7 things @ 9 o’clock (11.1)

7 things @ 9 o’clock (11.1) November 1, 2013

1. Arizona’s Johnson Utilities demonstrates the Streisand effect. Startled to find yellow water coming from her kitchen tap, a customer of the private water company posted video on her Facebook page. You probably don’t know her, so you probably didn’t see that or hear about it. But then Johnson Utilities had the brilliant idea of trying to sue her for “defamation.” So now, of course, it’s on the news and everyone is hearing all about the icky yellow water coming out of Johnson Utility taps.

2. Eshet chayil. The woman in the picture to the right is Keshia Thomas. The man in the photo, who is believed to be a klansman, wound up on the wrong side of the fence between a Ku Klux Klan rally and a large crowd of protesters in 1996 in Ann Arbor and things turned ugly. Thomas shielded the klansman with her own body, then dragged him to safety.

Mark Brunner, who took this photo (and several more here) believes that Thomas saved the man’s life: “She put herself at physical risk to protect someone who, in my opinion, would not have done the same for her,” he said. “Who does that in this world?”

3. David Simon saw 12 Years a SlaveHe says it’s good. “This much truth can grow an honest soul.”

4. I linked to this earlier, but here again are vorjack and Keith Miller on the perennial claim that the religious right is evolving into a “kinder, gentler, less partisan political movement.” Miller mentions the volley of such claims that came when Ralph Reed left the Christian Coalition. That followed the volley of such claims that came when Reed first joined the Christian Coalition. And that followed the round of such claims that came when the Christian Coalition first eclipsed the Moral Majority. If you’re old enough, all those articles celebrating the transition from Richard Land to Russell Moore — “friendlier face,” “more media savvy” — will remind you of a similar round of articles celebrating the transition from Jerry Falwell to Pat Robertson.

5. The History Channel can’t help itself, so it’s upcoming series on the Bible is called “Bible Secrets Revealed.” Fortunately, though, those “secrets” turn out to be mostly the kind of stuff one studies in seminary — the history of the text and its historical context. Bob Cargill, James McGrath and Candida Moss are among the impressive list of serious scholars interviewed for the show. That’s the good news.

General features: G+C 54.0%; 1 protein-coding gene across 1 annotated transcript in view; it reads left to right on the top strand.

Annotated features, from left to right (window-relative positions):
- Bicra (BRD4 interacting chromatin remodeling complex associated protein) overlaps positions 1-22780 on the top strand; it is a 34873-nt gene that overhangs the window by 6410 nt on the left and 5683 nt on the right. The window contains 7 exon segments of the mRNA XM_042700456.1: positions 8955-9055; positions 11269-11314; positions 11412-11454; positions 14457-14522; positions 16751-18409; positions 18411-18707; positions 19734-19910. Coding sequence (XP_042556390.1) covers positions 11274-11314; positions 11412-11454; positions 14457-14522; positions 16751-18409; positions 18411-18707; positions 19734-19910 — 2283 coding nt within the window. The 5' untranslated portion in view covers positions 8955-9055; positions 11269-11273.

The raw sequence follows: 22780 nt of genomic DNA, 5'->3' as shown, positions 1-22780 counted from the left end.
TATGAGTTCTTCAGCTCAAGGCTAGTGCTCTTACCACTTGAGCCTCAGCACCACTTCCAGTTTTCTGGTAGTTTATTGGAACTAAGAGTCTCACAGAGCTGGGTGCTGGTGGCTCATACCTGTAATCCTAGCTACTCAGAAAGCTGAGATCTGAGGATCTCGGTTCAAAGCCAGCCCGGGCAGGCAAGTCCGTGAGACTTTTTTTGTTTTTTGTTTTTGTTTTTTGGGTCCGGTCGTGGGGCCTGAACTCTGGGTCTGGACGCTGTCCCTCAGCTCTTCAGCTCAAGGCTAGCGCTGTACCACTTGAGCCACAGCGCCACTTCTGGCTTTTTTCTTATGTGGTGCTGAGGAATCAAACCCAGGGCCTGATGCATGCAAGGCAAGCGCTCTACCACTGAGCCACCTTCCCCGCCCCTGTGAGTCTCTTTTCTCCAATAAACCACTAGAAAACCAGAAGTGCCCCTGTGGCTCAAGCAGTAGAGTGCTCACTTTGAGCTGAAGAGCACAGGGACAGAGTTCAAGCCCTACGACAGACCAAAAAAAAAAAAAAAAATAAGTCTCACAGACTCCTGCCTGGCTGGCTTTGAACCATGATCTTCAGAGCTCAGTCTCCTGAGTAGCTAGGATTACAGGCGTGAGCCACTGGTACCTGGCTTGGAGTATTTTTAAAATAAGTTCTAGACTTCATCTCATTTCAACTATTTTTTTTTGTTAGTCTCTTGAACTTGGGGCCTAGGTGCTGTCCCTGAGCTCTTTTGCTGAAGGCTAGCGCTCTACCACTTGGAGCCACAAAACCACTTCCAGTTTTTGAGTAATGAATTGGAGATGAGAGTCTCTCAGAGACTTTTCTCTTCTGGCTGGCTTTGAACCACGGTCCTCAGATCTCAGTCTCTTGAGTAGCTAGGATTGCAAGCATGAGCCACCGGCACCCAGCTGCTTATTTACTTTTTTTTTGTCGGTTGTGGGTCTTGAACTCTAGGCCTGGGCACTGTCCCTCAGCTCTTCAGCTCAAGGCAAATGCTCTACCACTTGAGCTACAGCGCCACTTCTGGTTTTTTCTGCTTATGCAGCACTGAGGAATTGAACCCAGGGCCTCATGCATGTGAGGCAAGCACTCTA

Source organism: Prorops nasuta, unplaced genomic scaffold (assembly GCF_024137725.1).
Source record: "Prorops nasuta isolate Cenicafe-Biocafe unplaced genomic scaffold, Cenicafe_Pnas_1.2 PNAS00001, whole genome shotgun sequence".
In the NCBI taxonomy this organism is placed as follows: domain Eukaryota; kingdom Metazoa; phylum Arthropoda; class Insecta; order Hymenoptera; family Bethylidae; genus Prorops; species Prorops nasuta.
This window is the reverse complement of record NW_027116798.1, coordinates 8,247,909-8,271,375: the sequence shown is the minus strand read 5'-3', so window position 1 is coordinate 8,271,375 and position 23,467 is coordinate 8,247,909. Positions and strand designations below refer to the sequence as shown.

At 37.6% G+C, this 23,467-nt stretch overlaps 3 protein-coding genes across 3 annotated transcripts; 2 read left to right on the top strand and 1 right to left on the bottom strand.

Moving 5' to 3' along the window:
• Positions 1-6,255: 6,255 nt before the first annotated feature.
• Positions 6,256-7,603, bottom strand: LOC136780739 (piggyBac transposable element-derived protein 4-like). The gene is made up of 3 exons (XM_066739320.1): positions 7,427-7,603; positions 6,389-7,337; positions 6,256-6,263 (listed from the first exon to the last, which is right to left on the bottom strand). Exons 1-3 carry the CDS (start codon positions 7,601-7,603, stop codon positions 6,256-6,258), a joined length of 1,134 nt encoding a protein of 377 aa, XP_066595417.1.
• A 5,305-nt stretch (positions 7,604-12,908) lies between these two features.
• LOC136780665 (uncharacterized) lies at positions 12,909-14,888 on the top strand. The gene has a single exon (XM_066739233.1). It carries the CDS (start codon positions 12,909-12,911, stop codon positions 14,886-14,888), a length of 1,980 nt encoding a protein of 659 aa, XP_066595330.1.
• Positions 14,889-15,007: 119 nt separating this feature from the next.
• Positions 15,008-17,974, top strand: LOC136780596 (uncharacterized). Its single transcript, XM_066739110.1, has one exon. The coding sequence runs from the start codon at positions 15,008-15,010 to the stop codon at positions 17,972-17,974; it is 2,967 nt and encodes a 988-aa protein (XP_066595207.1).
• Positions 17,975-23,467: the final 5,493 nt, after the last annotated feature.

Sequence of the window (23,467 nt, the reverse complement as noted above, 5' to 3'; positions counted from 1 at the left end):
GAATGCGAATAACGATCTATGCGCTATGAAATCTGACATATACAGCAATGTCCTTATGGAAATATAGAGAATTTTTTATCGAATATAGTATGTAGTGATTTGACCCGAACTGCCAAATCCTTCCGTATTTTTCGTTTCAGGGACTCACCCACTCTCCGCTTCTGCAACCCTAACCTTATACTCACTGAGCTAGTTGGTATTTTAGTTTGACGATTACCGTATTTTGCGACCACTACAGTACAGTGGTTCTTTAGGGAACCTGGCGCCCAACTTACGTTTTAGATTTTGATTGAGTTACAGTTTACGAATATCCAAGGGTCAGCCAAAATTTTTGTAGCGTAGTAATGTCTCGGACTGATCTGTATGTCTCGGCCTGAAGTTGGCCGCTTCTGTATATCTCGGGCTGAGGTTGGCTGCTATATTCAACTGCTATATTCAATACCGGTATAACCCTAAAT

The bad news is History Channel. Cargill hopes the show lives up to its promise as a “scholarly look at the difficult texts and traditions within the Bible.” But, as vorjack notes, it’s also “produced by Prometheus Entertainment, makers of such fine scholarly works as Ancient Aliens and Kendra On Top.” So we’ll see.

6. From Bread for the World, “Scary Days Ahead for Food Stamps”:

Today … the additional Supplemental Nutrition Assistance Program (SNAP, formerly food stamps) benefits that were included in the 2009 Recovery Act run out. Every household that receives food stamp/SNAP benefits will be affected – about 48 million people. For a family of three, the reduction in benefits means a loss of roughly 16 meals per month.

This will play out in predictable ways. Parents will cut back on meals first to spare their children from going without. Nationally, the food insecurity rate for children is 21.5 percent, and in some states, it climbs to 30 percent. There is only so much cutting back that parents can do. Hunger and food insecurity rates for both children and adults will increase.

See also: “Act Now: SNAP and Food Aid at Risk.”

7.”2013 to Be Record Year for Offshore Wind,” Grist reports:

Offshore wind power installations are on track to hit a seventh consecutive annual record in 2013. Developers added 1,080 megawatts of generating capacity in the first half of the year, expanding the world total by 20 percent in just six months. Fifteen countries host some 6,500 megawatts of offshore wind capacity. Before the year is out, the world total should exceed 7,100 megawatts.

The U.S. is not one of those 15 countries. Despite great wealth and technological know-how, and despite more than 12,000 miles of coastline, the United States still doesn’t have a single offshore wind facility.

Meanwhile, the billionaire industrialist Koch brothers have spent about $5 million over the past decade to fight the Cape Wind project off the coast of Massachusetts. That’s partly because one of the brothers owns three mansions with views of the Nantucket Sound and he’s worried that the project would ruin the view from his windows should he ever choose to gaze at the horizon with high-powered binoculars. And it’s partly because renewable energy threatens the billions of dollars the Kochs hope to reap from the Keystone XL pipeline.


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